Top 4 things I learned after tripping over The Righteous Brothers

Posted: April 14, 2017 in music, Record reviews
Tags: , , , , ,

The Very Best of The Righteous Brothers: Unchained Melody
The Righteous Brothers
1990

For all of you who read my title and are now trying to drag me out of the seat I paid for: Hear me, my people!

I’m not disputing the angelic status of Bobby Hatfield and Bill Medley. They sang with the power of 10 Grinches, plus 2. I’d rather listen to the two of them than to The Three Tenors, The Three Tenors and a Soprano, The Three Sopranos, Three Mo’ Tenors, or the four second basemen the Red Sox had in 1978. (Nothing got through that infield.)

But after hand-to-hand combat with the dozen songs on this disc, I came to some unexpected conclusions.

1) This is an outstanding example of a record where everything is either timeless or timed to expire.

Unchained Melody offers three icons of the 1960s: the title track, “You’ve Lost that Lovin’ Feelin’,” and “(You’re My) Soul and Inspiration.” There’s also one pretty good song, “Little Latin Lupe Lu,” the only time The Righteous Brothers ever got any cardio.

The remaining eight songs are wedges of frozen tundra. Four out of 12 is a fantastic success rate for a baseball player, but Unchained Melody is the equivalent of hitting three grand slams and a single while grounding into eight triple plays.

2) The message of “Just Once in My Life” –

Once in my life, let me get what I want
Girl, don’t let me down!
Just once in my life, let me hold on to one good thing I found!

– was echoed 20 years later by The Smiths’ “Please Please Please Let Me Get What I Want,” with a postmodern twist:

So for once in my life
Let me get what I want
Lord knows, it would be the first time

3) Medley and Hatfield were like so emo. If they were starting out today, they’d wash that Brylcream right out of their hair and let it fall in uneven bangs across their field of vision. These sad boys are always being pushed out the emergency exit. Even on “(You’re My) Soul and Inspiration,” they’re trying too hard – no woman could be all of that for one man. She’d feel trapped. Look in her eyes, kid, she’s packing her bags.

4) Excuse me for taking forever to figure this out. When The Walker Brothers recorded “The Sun Ain’t Gonna Shine Anymore,” they were imitating The Righteous Brothers. “The Sun Ain’t Gonna Shine Anymore” even has that fake Phil Spector production – something Bill Medley pulled off when he gave “(You’re My) Soul and Inspiration” that fake Phil Spector production.

The Righteous Brothers vs. The Walker Brothers: An analysis

The Righteous Brothers:
– Two guys who weren’t brothers
– Weren’t named Righteous
– Formed in California

The Walker Brothers:
– Three guys who weren’t brothers
– Weren’t named Walker, but they all changed their names to Walker
– Formed in California, pretended to be English

DJs today have a concept called “deep cuts,” which means playing songs that don’t get played much. No DJ is going to look to this disc for deep cuts, not even “Ebb Tide,” which in 1965 was a super explosive smash-hit explosion but today smells like everything the sea leaves behind.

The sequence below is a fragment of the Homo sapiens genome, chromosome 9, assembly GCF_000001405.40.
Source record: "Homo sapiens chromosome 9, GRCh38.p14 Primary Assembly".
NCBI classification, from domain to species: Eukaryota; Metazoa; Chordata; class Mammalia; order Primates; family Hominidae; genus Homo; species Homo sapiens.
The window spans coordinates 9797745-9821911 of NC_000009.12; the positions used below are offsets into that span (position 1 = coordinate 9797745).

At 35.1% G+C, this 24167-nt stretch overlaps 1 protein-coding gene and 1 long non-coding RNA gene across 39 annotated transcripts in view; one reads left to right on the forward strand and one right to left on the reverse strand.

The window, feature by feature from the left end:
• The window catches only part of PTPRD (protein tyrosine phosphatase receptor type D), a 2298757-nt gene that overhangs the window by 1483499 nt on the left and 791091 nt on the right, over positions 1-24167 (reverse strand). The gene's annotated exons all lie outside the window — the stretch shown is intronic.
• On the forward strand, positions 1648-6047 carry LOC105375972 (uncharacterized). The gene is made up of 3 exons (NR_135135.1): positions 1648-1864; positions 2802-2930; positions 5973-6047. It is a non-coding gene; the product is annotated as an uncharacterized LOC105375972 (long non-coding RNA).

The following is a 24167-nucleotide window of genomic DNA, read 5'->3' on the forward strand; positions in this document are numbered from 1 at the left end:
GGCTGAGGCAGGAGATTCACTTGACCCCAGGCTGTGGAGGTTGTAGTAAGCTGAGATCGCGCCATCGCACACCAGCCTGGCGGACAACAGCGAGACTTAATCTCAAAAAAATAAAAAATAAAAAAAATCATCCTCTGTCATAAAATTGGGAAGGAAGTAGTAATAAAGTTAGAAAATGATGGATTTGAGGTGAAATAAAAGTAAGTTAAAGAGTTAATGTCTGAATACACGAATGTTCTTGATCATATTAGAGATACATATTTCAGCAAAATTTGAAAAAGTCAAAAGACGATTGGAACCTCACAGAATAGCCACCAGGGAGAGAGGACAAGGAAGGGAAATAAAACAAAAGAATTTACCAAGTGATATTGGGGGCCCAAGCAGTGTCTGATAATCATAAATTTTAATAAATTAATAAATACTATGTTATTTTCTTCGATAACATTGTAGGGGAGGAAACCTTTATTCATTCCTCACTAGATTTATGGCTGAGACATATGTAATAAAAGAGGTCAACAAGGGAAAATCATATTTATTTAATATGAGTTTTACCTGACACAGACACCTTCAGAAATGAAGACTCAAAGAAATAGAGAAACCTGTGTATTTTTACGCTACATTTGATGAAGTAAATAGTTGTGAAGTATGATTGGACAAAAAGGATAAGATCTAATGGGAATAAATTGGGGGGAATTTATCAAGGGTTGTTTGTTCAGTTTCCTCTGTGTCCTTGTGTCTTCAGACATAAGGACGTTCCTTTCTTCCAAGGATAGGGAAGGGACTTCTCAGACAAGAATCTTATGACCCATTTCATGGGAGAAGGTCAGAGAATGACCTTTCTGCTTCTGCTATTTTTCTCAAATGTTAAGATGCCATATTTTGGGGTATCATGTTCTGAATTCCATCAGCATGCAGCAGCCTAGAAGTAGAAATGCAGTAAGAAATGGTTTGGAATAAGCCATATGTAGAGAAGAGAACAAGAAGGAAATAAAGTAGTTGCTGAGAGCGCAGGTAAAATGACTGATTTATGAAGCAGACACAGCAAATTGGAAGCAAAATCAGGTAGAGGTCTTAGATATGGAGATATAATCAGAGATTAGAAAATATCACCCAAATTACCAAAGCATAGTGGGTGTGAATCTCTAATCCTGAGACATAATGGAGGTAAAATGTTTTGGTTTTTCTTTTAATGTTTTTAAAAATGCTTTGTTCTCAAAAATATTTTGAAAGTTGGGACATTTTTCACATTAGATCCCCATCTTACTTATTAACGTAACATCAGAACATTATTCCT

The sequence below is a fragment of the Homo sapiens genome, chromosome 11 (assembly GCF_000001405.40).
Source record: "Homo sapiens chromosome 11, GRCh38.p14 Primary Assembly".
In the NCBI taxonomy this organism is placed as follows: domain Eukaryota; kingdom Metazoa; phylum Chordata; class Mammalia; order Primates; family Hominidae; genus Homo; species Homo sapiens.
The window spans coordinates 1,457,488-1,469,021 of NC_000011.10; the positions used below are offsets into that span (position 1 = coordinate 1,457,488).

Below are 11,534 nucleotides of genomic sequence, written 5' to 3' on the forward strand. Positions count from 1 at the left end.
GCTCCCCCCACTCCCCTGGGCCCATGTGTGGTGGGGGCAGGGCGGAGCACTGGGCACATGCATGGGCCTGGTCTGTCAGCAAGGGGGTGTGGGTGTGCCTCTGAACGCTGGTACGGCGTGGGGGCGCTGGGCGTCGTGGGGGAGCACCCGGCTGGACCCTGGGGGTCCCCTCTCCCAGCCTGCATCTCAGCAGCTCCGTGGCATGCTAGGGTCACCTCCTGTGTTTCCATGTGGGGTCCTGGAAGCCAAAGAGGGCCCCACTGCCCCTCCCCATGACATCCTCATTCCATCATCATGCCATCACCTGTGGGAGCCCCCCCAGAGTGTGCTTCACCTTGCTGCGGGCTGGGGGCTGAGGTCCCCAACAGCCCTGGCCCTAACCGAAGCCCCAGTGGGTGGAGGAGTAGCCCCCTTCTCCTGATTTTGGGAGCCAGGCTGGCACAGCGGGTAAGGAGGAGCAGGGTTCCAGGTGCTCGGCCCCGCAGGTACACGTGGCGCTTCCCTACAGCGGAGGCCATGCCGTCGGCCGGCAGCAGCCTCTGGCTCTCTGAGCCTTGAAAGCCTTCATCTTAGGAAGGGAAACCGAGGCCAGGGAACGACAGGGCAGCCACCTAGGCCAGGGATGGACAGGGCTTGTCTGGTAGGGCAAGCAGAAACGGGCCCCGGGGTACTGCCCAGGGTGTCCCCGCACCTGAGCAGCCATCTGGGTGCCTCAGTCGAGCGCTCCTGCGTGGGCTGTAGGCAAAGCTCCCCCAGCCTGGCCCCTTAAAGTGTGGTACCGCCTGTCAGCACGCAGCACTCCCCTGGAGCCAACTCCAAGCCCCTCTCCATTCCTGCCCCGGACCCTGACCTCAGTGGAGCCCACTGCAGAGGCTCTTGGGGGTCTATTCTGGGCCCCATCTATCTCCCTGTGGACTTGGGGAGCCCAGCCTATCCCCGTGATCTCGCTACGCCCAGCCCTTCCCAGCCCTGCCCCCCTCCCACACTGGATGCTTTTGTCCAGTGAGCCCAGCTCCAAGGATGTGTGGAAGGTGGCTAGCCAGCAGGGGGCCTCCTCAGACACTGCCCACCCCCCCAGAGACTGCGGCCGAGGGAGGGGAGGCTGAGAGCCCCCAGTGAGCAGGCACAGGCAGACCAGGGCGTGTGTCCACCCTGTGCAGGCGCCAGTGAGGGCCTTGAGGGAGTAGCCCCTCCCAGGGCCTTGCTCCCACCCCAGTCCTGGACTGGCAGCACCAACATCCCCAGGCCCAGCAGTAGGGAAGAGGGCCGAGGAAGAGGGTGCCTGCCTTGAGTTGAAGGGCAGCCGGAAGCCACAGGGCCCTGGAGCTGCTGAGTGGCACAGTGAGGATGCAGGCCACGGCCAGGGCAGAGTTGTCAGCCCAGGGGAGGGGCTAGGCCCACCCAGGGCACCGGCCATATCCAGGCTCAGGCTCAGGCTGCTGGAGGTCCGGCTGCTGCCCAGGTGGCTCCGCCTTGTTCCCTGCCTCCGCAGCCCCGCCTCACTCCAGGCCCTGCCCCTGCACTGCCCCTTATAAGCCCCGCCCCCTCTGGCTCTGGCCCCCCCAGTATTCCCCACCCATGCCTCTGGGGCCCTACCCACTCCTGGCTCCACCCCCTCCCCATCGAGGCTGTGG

Sadly, the good songs on Unchained Melody are also term-limited. Per order of the National Popular Music Safety Board, “You’ve Lost that Lovin’ Feelin’ ” and its equals can only be played at weddings.

Rock on Brother Medley, and rest in peace Brother Hatfield.

Random Pick of the Day
A Tribe Called Quest, We Got It From Here…Thank You 4 Your Service (2016)
This is the band that gave us Q-Tip. I can’t believe that I’ve been fighting all my life for a good nickname and this gentleman renames himself after something you stick in your ear and everybody thinks it’s totally cool! I should’ve called myself Magic Wand years ago.

We Got It From Here…Thank You 4 Your Service is the Tribe’s first record since 1998. The title is a tribute to their bandmate Phife Dawg, who died earlier in 2016.

When We Got It is good, which it is about half the time, it cuts you with a scalpel, then turns around and hands you a suture. This is jazz- and hard-rock inflected rap that takes turns having fun and having a meltdown over how fucked up this country is. “Space Program” is angry, “Dis Generation” is about cultural milestones, most of which I don’t understand, and “The Killing Season,” once it gets going, is just plain killing.

Random Pan of the Day
United Airlines

United. Meet United.
They’re the modern fascist family
With their
Cops and goon squads
They’re rewriting hospitality.

Someday, when I’m training for a fight
I’ll book me a United Airlines flight

When you’re
with United
You’ll have a yabba dabba doo time
A dabba doo time
You’ll have a – Hey! Don’t break my guitar! Don’t Tase me, bro!
Wiiiiilllllllllllllllma!

 

Comments
  1. Mr. Seaside says:

    Bill and Bobby were and are sooooo VERY Righteous, Brother. They so perfectly capture the lovesick longings of a lonely young teen. Just because their songs don’t speak to you now…and why should they?…is no reason to try to tear at their wall of sound emotion? You’re sounding old…what happened? Did a sand flea crawl up your swim trunks and bite you on the ass during a Seaside ebb-tide? Walker Brothers are to Righteous Brothers as Bee Gees are to Beatles. Righteous are in a league of their own…Walkers can’t even find a park that will allow them to play. P.S.–that said, I will still love you tomorrow.

    • Run-DMSteve says:

      I completely agree with you…for 3-1/2 songs. It’s not that the rest of their catalog doesn’t speak to me, it’s that the rest of their catalog is cow pies! But I’m glad you left a clever P.S. that connects the Righteous Ones with one of their illustrious writers.

  2. Sherry says:

    Joni does a great unchained melody montage.

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